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|Midnight Frost(Mythos Academy #5) by Jennifer Estep|
"Gwen?" Vic asked again. "Is something wrong?"
"Nothing," I told the sword. "It's nothing. Just a false alarm. Go back to sleep."
Vic yawned again, and his eye snapped shut once more.
I sighed. I didn't know what was worse - the Reapers or my paranoia. With Vic still in my hand, I turned to head back to my friends - and slammed into someone creeping up behind me.
Still thinking about the mystery figure, I immediately went into attack mode and raised Vic high. The only problem was that hitting the figure had thrown me off balance, and I staggered back. My shoulder slammed into one of the bookcases, making me wince with pain - and drop Vic.
The sword skittered across the floor. I threw myself down and forward, reaching, reaching, reaching for Vic -
A black boot came down on top of the sword, stopping it from skidding any farther along the floor. My head snapped up, and I realized it wasn't a Reaper looming over me - it was Rory Forseti.
"Geez, Princess. Kind of hard to fight when you're on your knees on the floor, isn't it?" Rory sniped.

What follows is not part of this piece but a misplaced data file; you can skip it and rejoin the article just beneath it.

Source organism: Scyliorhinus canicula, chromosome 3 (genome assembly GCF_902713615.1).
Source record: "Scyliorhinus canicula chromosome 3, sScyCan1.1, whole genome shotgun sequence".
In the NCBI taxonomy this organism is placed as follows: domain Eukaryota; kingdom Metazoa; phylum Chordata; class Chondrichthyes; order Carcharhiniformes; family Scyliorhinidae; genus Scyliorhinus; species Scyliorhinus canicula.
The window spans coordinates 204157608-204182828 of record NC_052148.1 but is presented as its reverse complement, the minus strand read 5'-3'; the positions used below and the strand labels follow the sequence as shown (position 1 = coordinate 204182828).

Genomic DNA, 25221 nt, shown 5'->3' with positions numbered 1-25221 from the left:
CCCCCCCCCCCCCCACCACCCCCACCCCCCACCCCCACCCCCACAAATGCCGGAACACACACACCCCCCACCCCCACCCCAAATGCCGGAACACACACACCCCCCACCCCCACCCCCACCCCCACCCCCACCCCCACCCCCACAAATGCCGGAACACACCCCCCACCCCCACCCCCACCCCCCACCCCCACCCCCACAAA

I let out a breath and scrambled to my feet. "You scared me."
Rory's eyes dropped to Vic. "Apparently so."
She leaned down and grabbed the sword. Instead of handing Vic back to me, she held up the weapon, studying the hilt. I tensed, wondering if maybe she really was a Reaper after all - and if she was about to use my own weapon against me.
Vic's eye snapped open, and he regarded Rory with a cold, suspicious glare. "What you looking at, chickie?" he asked.
Rory jumped and almost dropped the sword. Her eyes bulged, and all of the color drained from her face. Vic had just given her a good scare. I snickered.
That snapped Rory out of her fright. She glared at me. Still, it took her a moment to work up the courage to raise Vic once more and peer even closer at the weapon.
"There's - there's some guy's face in the hilt of your sword," she said, an awed note in her voice.
Vic rolled his eye. "Well, aren't you the observant one?"
I held out my hand. "His name is Vic, he talks, and he belongs to me."
"Yes, if you don't mind, chickie, hand me back to the Gypsy," he said. "I want to get the rest of my nap in, just in case we run across any more Reapers today."